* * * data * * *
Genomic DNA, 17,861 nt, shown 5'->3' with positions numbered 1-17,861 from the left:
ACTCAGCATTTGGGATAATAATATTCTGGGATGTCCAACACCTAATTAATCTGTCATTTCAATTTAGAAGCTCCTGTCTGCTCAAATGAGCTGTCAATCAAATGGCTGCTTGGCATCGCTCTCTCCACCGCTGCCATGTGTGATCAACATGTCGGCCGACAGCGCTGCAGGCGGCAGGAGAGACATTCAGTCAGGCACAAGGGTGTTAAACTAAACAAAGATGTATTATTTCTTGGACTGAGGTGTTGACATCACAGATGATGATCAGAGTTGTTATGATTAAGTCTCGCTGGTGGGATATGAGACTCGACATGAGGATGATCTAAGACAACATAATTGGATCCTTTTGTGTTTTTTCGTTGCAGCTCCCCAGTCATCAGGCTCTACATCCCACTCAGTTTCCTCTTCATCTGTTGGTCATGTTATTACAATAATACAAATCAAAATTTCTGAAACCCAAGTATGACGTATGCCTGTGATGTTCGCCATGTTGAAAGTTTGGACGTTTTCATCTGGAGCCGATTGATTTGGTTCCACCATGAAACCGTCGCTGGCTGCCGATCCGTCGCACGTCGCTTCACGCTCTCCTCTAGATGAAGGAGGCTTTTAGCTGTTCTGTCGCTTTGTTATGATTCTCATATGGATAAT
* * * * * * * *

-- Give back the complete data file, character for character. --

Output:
Genomic DNA, 17,861 nt, shown 5'->3' with positions numbered 1-17,861 from the left:
ACTCAGCATTTGGGATAATAATATTCTGGGATGTCCAACACCTAATTAATCTGTCATTTCAATTTAGAAGCTCCTGTCTGCTCAAATGAGCTGTCAATCAAATGGCTGCTTGGCATCGCTCTCTCCACCGCTGCCATGTGTGATCAACATGTCGGCCGACAGCGCTGCAGGCGGCAGGAGAGACATTCAGTCAGGCACAAGGGTGTTAAACTAAACAAAGATGTATTATTTCTTGGACTGAGGTGTTGACATCACAGATGATGATCAGAGTTGTTATGATTAAGTCTCGCTGGTGGGATATGAGACTCGACATGAGGATGATCTAAGACAACATAATTGGATCCTTTTGTGTTTTTTCGTTGCAGCTCCCCAGTCATCAGGCTCTACATCCCACTCAGTTTCCTCTTCATCTGTTGGTCATGTTATTACAATAATACAAATCAAAATTTCTGAAACCCAAGTATGACGTATGCCTGTGATGTTCGCCATGTTGAAAGTTTGGACGTTTTCATCTGGAGCCGATTGATTTGGTTCCACCATGAAACCGTCGCTGGCTGCCGATCCGTCGCACGTCGCTTCACGCTCTCCTCTAGATGAAGGAGGCTTTTAGCTGTTCTGTCGCTTTGTTATGATTCTCATATGGATAAT